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Recharging Borewell to Increase Yield - Feasbility?! - Kolar, Karnataka

I am from Kolar, Karnataka. A borewell of 1100 ft was dug in 2001 with a yield of 1 1/2
inches. Currently it has gone down to 1/2 inch. If I recharge borewell via the same well
does it lead to an increase in yield?

Details are as follows:

bore well depth: 1100 ft

casing: 120ft

1st water zone at : 720 ft (below this we didnt get any water source)

motor n pump: 17 hp, 30 stages

It will pump 2' inches of water for 1 minute and 2 minutes will be a gap(no water).

Kindly contribute to the discussion..



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Comments

1. Dear Mr. Reddy, It is an

Dear Mr. Reddy,


It is an alarming case. As the tubewell so deep is showing a declining trend, the groundwater in the vicinity is on the brink of exhaustion.
 
Availability of groundwater, as well as the recharge potential of any particular area or a tubewell is typically controlled by geology of the area.
 
Kolar is situated in typical igneous rock settings of one of the oldest rocks on the earth.
 
In these rocks the most promising zone is the top weathered zone as the rocks down below are very very hard and compat,and as you proceed down below, there is less and less probability of encountering fisured/ fractured rocks.
 
Therefore, the water that you struck at 720 feet was most probably "juvenile water"
Now this water does not have any surface connectivity, and hence no natural recharge. This water is not going to be recharged annually, and therefore it will exhaust. 


Normally even if an aquifer at this depth is connected to the surface, the recharge rate is very very slow.
In this case, the response of your tubewell to recharge shall be good, and the technique can be direct injection in to the tubewell, but there are lots of precautions to be observed in this method so that you do not contaminate groundwater.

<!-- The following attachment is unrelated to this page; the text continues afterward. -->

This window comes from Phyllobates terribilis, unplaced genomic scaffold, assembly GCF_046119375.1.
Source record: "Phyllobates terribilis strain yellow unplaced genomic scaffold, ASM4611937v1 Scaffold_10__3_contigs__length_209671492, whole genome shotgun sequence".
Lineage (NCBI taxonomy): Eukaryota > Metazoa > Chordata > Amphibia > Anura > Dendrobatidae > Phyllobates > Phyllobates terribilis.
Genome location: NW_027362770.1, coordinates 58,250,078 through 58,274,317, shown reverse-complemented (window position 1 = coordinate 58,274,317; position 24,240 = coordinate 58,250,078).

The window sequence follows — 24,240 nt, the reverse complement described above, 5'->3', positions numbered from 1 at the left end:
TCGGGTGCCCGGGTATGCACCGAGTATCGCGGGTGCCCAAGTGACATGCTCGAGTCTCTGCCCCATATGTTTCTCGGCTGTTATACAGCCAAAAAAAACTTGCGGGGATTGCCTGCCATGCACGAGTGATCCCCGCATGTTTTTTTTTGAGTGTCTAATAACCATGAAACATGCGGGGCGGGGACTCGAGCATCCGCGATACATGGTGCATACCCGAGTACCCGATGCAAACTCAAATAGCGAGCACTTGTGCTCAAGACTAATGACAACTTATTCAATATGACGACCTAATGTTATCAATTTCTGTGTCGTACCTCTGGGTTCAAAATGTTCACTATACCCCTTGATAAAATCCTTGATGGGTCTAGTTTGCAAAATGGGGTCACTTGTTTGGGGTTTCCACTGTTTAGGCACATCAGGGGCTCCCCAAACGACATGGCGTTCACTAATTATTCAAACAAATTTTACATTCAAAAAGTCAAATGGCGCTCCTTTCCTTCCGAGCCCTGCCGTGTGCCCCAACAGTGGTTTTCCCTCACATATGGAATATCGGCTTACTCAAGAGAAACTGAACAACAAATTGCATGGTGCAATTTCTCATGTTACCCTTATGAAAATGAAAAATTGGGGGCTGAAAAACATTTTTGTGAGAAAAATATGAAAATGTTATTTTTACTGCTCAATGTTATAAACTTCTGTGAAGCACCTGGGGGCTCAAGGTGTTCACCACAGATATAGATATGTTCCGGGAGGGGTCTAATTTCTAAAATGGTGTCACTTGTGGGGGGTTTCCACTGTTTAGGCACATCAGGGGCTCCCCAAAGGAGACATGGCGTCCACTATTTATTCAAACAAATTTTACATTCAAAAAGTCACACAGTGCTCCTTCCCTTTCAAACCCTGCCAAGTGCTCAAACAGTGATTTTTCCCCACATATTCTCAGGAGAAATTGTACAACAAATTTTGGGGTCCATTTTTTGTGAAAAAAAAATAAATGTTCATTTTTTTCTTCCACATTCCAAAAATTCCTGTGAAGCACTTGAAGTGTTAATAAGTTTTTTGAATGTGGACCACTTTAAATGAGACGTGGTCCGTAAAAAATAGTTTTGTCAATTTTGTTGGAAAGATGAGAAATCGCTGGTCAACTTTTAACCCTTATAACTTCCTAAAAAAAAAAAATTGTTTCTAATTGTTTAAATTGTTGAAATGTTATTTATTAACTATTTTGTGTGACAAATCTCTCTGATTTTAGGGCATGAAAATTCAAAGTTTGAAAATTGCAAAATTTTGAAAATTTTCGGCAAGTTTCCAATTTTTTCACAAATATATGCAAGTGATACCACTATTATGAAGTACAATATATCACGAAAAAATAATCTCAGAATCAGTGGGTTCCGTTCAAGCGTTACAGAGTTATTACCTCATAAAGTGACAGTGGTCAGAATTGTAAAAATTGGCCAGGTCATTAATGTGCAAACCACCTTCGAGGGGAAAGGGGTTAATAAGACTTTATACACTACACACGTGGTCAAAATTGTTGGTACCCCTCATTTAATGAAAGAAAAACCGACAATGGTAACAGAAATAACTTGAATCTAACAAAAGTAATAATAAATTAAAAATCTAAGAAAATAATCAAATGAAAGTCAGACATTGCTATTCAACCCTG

Artificial Recharge to groundwater in your area is highly recommended and must be the top priority of the administration and technical departments concerned with water management; otherwise the situation is going to be bad to worse in no time.


Regards,
 
Rtn. Sudhindra Mohan Sharma
PRESIDENT- ROTARY CLUB OF INDORE SANKALP,
 
DISTRICT CHAIR- WATER CONSERVATION
REGION 1, RID 3040


S.S. EXPLORATION ENTERPRISES
GROUNDWATER CONSULTANTS
80, Anurag Nagar, Near Shalimar Township,
A.B. Road, Indore (M.P.) 452-010, India
Tel: 91-731-4034634, Cell: +919425065997
E-mail: hydroexplore@yahoo.co.in
Web: www.hydroexplore.com

2. Recharging Borewell to Increase Yield - Feasbility?! - Kolar, Ka

Dear Sir,

 

Based only on the scanty data it is very difficult to give an advice to the query.  There may be many reason for the yield drop.  

Is it all of a suddern,

if so there might be some one who might have drilled a deep bore well and shared the same source of recharge supply to this bore.  Or the supply conduits might be shared by increased number of bore wells.

This phenomena is common in deep bore wells in hard rock area.  Due source water crunch such drops takes place.  May during the next recharge season the yield will gradually increase and this rise and fall in yield due to seasonal fluctuation of general ground water level is obvious.

There are many field research findings, based on the radiometric studies that the Kolar deep sheeted fracture conduits gets its recharge from the Coorge hills of the Western ghat area.   I is also learned from many of my old colleagues that there are many such deep bore wells in that area that tap water only from deep sheeted fractured strata in this belt.  

Hence the comments by Rtn. Sudhindra Mohan Sharma is not valid in this belt.  As this is not the fourum for such discussions, my advise is to take up all efforts to use this as a recharging bore wells as well as as a utility one also.

Being a fractured conduit,  located at a depth of 720 feet, depending upon its  transmittable characteristics the recharge slug will definitely take place.   If such recharged water does not accelerate away then there will be benefit to the user. Normally, the ground water movement and its velocity is very slow, there is possibility for the slugged water to remain in the vicinity of the regium unless otherwise tapped by some other bore well getting supplied from the same fractured conduit. 

This kind of artificial recharge is being taken up by, to my knowledge, by a countable persons institutes, and it has proved very effective in some places ( Coimbatore and Truppur belt in Tamil Nadu).